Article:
Kenya: The Country Impact Investors Cannot Afford to Ignore

Kenya is in the sweet spot now. It is still eligible for Official Development Assistance (ODA), as a lower middle-income country. Yet it has been progressing fast towards middle-income country status. It is vital that Kenya takes advantage of this to leverage more private sector investment.

The trendiest country for impact investors

One could say that Kenya is crowded with impact investors: it’s the first destination of impact investment flows in east Africa, and the second in Africa as a whole (after South Africa). More than 100 impact investors are operating in the country. Between 2005 and 2015, they invested more than US$4bn in Kenya (the equivalent of roughly half of foreign direct investment (FDI) in the same period).

The momentum in Kenya is strong. FDI flows increased by 27% to $1.6bn in Kenya (in a period when FDI fell by 13% globally). Investor preference towards impact also grew by 10% between 2016 and 2018. These are crucial signals at a time when more local and private capital are needed to help achieve the Sustainable Development Goals (SDGs) in the country. The stakes are high: 80% of the population is younger than 35 and 39% of the population lives in poverty.

Kenya is demonstrating leadership in social and environmental action. The country is well ahead in its energy transition towards renewables, with half of its electricity coming from geothermal sources and Africa’s largest wind farm. The rate of access to electricity in Kenya jumped considerably from 19% in 2010, to 75% by 2018, as a result of public and private investors, both commercial and impact. They focused their efforts on the energy sector, and invested heavily in off-grid energy and last-mile distribution projects, such as Sanergy (pictured above) or Sunculture (a 2018 GSG Millennial Honor Awardee).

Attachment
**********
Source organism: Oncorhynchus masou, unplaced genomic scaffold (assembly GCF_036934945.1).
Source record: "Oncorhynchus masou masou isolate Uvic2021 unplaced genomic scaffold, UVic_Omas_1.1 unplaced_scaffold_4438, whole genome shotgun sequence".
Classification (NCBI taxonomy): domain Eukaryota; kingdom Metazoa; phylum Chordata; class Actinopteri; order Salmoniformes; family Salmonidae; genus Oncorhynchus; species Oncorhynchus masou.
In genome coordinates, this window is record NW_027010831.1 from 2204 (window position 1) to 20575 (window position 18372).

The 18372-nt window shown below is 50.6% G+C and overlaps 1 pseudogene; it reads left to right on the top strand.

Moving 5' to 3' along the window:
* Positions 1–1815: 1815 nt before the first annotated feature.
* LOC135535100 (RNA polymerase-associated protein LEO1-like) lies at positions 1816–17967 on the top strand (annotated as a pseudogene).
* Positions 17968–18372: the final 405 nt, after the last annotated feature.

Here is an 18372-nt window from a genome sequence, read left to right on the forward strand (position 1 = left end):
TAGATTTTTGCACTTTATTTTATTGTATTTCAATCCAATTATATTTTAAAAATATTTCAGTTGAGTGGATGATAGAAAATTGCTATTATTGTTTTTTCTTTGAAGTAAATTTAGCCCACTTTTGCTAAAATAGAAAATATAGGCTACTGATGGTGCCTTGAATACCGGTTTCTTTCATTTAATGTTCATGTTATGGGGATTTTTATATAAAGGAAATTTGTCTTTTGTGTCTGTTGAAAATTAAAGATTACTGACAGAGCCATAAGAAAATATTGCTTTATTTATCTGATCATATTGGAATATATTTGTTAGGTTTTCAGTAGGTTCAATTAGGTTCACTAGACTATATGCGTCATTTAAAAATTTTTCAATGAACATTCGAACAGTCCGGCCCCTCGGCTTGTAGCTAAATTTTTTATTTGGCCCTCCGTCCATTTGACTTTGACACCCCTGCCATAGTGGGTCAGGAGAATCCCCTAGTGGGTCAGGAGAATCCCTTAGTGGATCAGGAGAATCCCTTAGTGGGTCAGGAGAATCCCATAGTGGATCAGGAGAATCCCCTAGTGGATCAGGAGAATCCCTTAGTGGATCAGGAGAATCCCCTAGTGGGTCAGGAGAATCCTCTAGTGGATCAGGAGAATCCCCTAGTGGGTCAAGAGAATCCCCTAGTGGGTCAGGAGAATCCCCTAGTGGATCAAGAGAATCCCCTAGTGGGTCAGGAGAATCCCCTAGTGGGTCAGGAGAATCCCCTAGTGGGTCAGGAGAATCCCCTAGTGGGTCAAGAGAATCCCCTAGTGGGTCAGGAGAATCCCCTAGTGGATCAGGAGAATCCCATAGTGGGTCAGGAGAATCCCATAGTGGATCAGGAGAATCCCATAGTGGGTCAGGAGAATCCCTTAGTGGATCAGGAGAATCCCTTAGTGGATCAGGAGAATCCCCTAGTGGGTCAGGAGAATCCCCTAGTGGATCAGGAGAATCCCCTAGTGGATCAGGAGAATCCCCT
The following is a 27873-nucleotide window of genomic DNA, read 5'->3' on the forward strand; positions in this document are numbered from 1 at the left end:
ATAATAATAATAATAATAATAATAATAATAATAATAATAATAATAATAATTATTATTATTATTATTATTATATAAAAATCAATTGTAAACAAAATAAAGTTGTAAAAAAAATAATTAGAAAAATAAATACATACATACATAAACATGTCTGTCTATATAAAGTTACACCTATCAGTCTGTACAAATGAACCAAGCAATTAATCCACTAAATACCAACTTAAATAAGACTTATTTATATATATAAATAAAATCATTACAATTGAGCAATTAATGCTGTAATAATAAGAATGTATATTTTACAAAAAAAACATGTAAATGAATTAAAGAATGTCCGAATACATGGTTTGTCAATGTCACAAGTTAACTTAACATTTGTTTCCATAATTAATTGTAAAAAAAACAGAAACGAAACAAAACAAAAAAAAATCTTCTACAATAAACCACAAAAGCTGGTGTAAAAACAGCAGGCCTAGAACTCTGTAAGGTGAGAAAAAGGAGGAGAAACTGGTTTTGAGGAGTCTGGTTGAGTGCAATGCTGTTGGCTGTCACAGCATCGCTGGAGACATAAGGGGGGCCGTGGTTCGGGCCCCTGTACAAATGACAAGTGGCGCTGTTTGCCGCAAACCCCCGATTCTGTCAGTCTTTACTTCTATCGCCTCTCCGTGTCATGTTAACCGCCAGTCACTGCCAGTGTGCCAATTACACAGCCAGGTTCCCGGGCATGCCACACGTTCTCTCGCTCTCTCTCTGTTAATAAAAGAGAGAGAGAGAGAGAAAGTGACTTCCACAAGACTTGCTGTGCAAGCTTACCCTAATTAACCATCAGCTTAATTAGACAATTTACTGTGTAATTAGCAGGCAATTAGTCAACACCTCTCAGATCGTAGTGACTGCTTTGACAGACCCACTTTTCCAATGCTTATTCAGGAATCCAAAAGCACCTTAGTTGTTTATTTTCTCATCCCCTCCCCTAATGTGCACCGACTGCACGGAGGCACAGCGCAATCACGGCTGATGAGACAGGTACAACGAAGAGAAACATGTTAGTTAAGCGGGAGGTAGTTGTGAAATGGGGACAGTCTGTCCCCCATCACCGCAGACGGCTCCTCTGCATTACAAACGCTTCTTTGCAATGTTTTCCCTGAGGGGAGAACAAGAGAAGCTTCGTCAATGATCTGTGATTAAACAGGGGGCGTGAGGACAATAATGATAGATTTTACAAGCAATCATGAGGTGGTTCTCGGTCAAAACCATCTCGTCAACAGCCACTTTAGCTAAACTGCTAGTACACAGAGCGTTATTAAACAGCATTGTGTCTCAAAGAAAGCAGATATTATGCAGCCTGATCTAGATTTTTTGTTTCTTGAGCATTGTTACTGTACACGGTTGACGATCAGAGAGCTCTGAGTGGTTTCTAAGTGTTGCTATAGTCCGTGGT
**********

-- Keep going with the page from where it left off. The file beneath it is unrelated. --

At a social level, in 2018 the government announced an ambitious five-year development plan: the Big 4 Agenda. This agenda outlines Kenya’s four main priorities, aligned to the SDGs:

  • food security and agricultural productivity
  • affordable housing
  • manufacturing
  • and universal health coverage

The government has acknowledged the significance of entrepreneurs and investors as the key to achieving this agenda.

With the support of United Nations Development Programme (UNDP), and in collaboration with the government, the impact investment sector is working to set up a National Advisory Board. A NAB will support the country in achieving the SDGs. It will also help address market barriers to unlocking private capital for impact.

From foreign-led to locally-driven market development

Forty-seven percent of investments in Kenya originate from investors based in Europe and North America. There has been a recent spike in Silicon Valley investors coming to Kenya. Market players call them “helicopter investors”: they fly in and out without real knowledge of the realities on the ground. This creates a ‘bubble’ in company valuations, especially for tech-enabled companies. Another consequence of this trend is that more than 90% of funding for east African startups goes to expats, and not to local founders. Women founders receiving investment are under-represented, too.

That means missed opportunities. As Esther Ndeti, executive director at the East Africa Venture Capital Association puts it: “The risks of investing in Kenya and more generally in Africa may be viewed differently by outside observers than by investors on the ground. Not to mention the myriad of investment opportunities that local investors are discovering every day.”